Dates & Venues
One of the impacts of the Covid pandemic on schools was to severely disrupt the rich provision of co-curricular activity. This exposed just how important these activities are to pupils, parents and the culture of schools. As the education sector restores itself, there is an opportunity to review the purpose and operation of these activities, and to ensure that they remain fit for purpose in the twenty first century.
This year’s Conference returns to its usual Central London location, and features contributions from experts in various fields, as well as a Keynote Address by Professor Peter Clough. Peter led the HMC-commissioned research which sought to measure the impact of participation in activities beyond the classroom on the development of various qualities within children. This work, soon to be extended into a wider range of schools, including the maintained sector, provided robust evidence of the long assumed benefits of a broader education.
Managing a complex programme of activities within schools has never been more challenging. This Conference aims to support those who seek to do so.
Conference Assembles. Refreshments
The Benefits of Co-Curricular Activities
with Professor Peter Clough
Staffing the Co-Curricular Programme
with Neil Rollings
Making Music in Schools
with Alun Jones
Seminar Programme One:
either Duke of Edinburgh’s Award in the post-Covid Era
with Paul Bond
or Supporting Outstanding Musicians in Schools
with Alun Jones
or What does an outstanding school drama programme look like?
with Phil Macken
Seminar Programme Two:
either Getting the Most from SOCS Co-Curricular
with James Kershaw-Naylor
or Managing your Director of Sport
with Neil Rollings
or Managing a Contemporary CCF
with Anthony Lamb MBE
One delegate £229
Two delegates (from the same school) £399
Conference runs 10am – 3.30pm. Price includes lunch, refreshments and course materials. Excludes VAT.
Professor Peter Clough is Head of the Psychology Department at the University of Huddersfield. He led research commissioned by HMC into measuring the impact of participation in co-curricular activities on various aspects of development, including personal qualities and academic performance. He is the author of ‘Developing Mental Toughness’.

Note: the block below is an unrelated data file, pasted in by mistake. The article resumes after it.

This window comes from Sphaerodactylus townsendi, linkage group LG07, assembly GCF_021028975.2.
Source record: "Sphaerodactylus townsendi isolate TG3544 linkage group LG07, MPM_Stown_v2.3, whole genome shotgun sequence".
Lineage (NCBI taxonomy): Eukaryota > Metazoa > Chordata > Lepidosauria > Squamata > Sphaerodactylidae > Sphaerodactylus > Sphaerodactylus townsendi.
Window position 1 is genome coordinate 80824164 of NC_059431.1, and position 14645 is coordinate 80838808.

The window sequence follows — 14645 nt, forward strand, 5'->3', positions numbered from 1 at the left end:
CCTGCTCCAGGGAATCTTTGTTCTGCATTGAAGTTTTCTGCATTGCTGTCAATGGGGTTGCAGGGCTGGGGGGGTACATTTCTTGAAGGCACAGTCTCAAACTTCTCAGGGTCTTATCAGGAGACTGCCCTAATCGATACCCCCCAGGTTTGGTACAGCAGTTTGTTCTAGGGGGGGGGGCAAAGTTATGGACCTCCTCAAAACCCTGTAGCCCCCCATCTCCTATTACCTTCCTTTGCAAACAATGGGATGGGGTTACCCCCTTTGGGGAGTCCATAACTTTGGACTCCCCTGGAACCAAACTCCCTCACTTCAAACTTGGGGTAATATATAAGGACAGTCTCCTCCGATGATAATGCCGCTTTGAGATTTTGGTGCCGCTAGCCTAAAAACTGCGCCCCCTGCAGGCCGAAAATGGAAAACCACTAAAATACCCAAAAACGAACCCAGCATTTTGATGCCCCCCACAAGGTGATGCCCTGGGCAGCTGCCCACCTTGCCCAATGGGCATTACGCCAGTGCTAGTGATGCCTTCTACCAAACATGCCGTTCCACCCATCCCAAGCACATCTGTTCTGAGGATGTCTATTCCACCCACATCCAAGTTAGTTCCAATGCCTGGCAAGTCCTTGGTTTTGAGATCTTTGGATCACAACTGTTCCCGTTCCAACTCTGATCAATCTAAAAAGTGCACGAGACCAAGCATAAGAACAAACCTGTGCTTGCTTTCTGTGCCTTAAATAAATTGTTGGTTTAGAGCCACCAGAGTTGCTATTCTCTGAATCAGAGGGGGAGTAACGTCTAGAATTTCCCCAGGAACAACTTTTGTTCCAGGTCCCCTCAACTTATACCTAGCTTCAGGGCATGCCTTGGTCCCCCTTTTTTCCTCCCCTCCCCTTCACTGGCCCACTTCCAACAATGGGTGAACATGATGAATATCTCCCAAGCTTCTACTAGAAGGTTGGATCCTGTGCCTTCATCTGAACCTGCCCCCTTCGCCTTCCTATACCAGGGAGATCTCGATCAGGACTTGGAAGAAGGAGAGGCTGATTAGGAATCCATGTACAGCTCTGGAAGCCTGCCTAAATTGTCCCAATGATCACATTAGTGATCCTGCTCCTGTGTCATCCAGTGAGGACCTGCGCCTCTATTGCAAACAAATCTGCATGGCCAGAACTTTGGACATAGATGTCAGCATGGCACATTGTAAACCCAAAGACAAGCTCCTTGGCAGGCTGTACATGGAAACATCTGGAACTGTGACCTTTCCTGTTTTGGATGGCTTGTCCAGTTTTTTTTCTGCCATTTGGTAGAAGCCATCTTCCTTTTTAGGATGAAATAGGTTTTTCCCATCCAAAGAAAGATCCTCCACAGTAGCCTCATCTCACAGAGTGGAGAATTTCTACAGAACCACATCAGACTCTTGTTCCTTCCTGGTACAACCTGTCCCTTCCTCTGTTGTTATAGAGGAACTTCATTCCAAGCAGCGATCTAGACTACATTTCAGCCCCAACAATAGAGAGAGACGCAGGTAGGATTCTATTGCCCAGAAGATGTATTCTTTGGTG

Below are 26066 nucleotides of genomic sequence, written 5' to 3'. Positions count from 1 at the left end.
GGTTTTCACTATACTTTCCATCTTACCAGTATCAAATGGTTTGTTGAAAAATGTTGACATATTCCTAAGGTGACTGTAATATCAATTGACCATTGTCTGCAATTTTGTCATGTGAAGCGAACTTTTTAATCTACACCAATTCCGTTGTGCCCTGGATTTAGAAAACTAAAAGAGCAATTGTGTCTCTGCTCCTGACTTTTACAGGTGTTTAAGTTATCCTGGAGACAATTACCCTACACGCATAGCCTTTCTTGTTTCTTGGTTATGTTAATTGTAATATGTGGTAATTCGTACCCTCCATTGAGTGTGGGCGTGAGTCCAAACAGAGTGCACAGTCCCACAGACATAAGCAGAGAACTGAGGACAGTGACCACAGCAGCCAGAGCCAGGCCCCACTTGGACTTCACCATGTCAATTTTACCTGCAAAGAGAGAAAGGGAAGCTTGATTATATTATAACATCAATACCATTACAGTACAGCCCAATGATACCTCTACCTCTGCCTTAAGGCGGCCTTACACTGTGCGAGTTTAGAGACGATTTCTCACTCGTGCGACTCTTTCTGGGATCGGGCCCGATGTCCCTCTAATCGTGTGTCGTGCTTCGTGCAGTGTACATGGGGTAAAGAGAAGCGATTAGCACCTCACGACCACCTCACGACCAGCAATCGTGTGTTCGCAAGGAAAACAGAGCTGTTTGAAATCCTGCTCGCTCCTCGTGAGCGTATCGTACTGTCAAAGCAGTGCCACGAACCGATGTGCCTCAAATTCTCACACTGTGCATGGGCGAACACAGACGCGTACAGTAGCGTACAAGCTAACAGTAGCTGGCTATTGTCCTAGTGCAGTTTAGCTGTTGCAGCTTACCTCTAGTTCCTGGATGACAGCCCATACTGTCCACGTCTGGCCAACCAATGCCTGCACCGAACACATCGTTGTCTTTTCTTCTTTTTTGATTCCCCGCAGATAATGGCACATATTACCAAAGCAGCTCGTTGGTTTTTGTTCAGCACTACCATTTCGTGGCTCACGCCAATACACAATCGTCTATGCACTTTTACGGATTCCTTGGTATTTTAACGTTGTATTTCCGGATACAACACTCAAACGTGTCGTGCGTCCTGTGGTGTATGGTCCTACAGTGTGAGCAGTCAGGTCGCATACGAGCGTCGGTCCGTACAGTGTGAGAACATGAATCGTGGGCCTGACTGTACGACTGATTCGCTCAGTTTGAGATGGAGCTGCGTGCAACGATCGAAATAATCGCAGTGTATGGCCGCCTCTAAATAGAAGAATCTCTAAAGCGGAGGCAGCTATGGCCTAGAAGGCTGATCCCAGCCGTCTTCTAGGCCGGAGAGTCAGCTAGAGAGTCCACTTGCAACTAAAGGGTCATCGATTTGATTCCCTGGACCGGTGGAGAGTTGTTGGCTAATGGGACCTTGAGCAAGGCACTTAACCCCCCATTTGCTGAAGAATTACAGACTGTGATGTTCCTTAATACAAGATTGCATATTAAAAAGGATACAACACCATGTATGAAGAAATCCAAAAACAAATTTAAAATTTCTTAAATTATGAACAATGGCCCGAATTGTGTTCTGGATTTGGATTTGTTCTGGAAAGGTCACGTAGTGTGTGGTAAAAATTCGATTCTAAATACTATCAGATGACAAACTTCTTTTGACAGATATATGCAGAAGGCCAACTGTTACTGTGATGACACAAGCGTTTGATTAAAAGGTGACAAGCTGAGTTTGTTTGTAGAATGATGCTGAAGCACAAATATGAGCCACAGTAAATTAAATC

Alun Jones is the retired Head of Chetham’s School of Music, one of the world’s foremost specialist music schools. He was previously head of St Gabriel’s School for 15 years, following positions as music teacher, choirmaster and Director of Music. A former choral scholar, he is a leader of music education in the UK.
Paul is chair of the south-east region of the Outdoor Education Advisory Panel (OEAP) and sits on the National Executive. He has 30 years of experience in the outdoor industry in both the voluntary and the statutory sector as a practitioner and adviser. He was involved in the formulation of the new British Standard for expeditions and adventurous activities (BS 8848) and is a Fellow of the Royal Geographical Society.
Phil Macken is the Director of Drama at Headington School, Oxford. Phil gained his Drama degree from the University of Essex, and his PGCE from Royal Central School of Speech and Drama. He has experience as Head of Performing Arts, Head of Year and Head of House, giving him a well rounded understanding of the co-curricular demands in schools.
James Kershaw-Naylor is the Sales Director of SOCS. This provides software for managing all aspects of school sport, including logistics and parental communications. He will demonstrate how users can get more from the system and use it to better address parental requirements.
Anthony Lamb MBE is Deputy Head (Co-Curricular) at Eastbourne College, an appointment he has held since 2008. He is also Educational Visits Co-ordinator (EVC), a low level hockey coach and DoE Verifier for the College. He is Contingent Commander of Eastbourne College Combined Cadet Force and has over 30 years experience in Army Reserves in both Australia and the UK.
Neil Rollings was Director of Sport in four HMC schools, over a 21 year career. He was an ISI Inspector and he now works with schools to develop and audit modern sports programmes and with Heads to appoint Directors of Sport. He is a regular conference speaker, influential blogger on school sport issues, and Chairman of PADSIS.